As the COVID-19 pandemic is slowing down, a cholera outbreak in Iraq has infected at least 13 people and more suspected cases have been sent for analysis. Most cases are from the northern Kurdistan region, health officials said Sunday.
“Ten cases of cholera have been recorded in the province” of Sulaimaniyah, said Sabah Hawrami, district health chief in the autonomous Kurdistan region.
Another 56 suspected cases from the same province are being analyzed by a central laboratory in the capital Baghdad – the only one able to provide the diagnosis. The health ministry said one case had been registered in Kirkuk province, neighboring Sulaimaniyah, while two were recorded in the southern province of Muthanna.
No deaths have yet been registered.
“Around 4,000 cases of diarrhea and vomiting have been recorded in Sulaimaniyah hospitals” in the past six days, Hawrami told a press conference. The provincial capital of Sulaimaniyah counts around 1 million people. “Cholera is a terrible illness but can be easily treated. We can save lives in a matter of hours,” he added.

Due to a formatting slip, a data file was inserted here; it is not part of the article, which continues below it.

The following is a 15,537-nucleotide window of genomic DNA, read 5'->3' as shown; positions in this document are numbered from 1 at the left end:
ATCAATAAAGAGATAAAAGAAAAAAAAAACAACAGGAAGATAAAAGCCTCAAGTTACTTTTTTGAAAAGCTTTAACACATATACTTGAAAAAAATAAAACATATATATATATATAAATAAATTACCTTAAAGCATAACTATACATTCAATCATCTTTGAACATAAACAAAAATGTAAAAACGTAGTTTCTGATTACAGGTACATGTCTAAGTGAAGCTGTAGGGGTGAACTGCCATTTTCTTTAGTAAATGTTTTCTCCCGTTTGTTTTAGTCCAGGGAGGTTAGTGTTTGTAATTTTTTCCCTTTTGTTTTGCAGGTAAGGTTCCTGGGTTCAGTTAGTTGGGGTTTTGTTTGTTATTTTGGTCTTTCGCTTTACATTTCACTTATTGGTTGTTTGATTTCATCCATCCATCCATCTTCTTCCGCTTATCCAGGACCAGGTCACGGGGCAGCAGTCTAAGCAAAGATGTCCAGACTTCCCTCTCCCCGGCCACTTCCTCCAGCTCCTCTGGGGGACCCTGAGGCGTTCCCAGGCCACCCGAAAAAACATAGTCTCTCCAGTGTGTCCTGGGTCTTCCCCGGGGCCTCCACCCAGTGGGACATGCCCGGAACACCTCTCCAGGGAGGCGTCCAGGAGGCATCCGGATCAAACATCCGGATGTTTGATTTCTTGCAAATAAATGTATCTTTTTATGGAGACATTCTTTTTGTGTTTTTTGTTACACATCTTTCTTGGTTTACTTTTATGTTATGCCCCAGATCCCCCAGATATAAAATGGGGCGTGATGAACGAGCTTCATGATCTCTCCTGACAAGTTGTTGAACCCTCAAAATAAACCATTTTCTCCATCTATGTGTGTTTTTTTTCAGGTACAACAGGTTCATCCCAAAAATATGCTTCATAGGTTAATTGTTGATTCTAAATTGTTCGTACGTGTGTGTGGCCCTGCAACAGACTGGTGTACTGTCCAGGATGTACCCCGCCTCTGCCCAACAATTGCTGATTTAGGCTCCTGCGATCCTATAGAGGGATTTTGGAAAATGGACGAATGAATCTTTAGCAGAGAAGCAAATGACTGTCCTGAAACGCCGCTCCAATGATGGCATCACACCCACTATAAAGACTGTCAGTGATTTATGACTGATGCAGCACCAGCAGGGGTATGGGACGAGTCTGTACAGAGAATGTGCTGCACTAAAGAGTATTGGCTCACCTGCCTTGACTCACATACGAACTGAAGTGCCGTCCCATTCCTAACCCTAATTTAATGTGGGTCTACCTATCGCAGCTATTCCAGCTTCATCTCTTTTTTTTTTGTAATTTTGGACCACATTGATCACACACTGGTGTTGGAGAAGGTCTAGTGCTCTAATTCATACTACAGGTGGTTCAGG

The country’s last broad outbreak “dates back to 2015,” Health Ministry spokesperson Seif al-Badr told Agence France-Presse (AFP).
The central provinces of Baghdad and Babil to its south were the worst affected during that outbreak, with hundreds of ill. The last registered cholera cases in Sulaimaniyah province were in 2012. Cholera is an acute diarrheal disease that is treatable with antibiotics and hydration but can kill within hours without medical attention.
It is caused by a germ that is typically transmitted by poor sanitation. People become infected when they swallow food or water carrying the bug.
According to the World Health Organization (WHO), researchers estimate that annually there are between 1.3 million and 4 million cases of cholera worldwide, leading to between 21,000 and 143,000 deaths.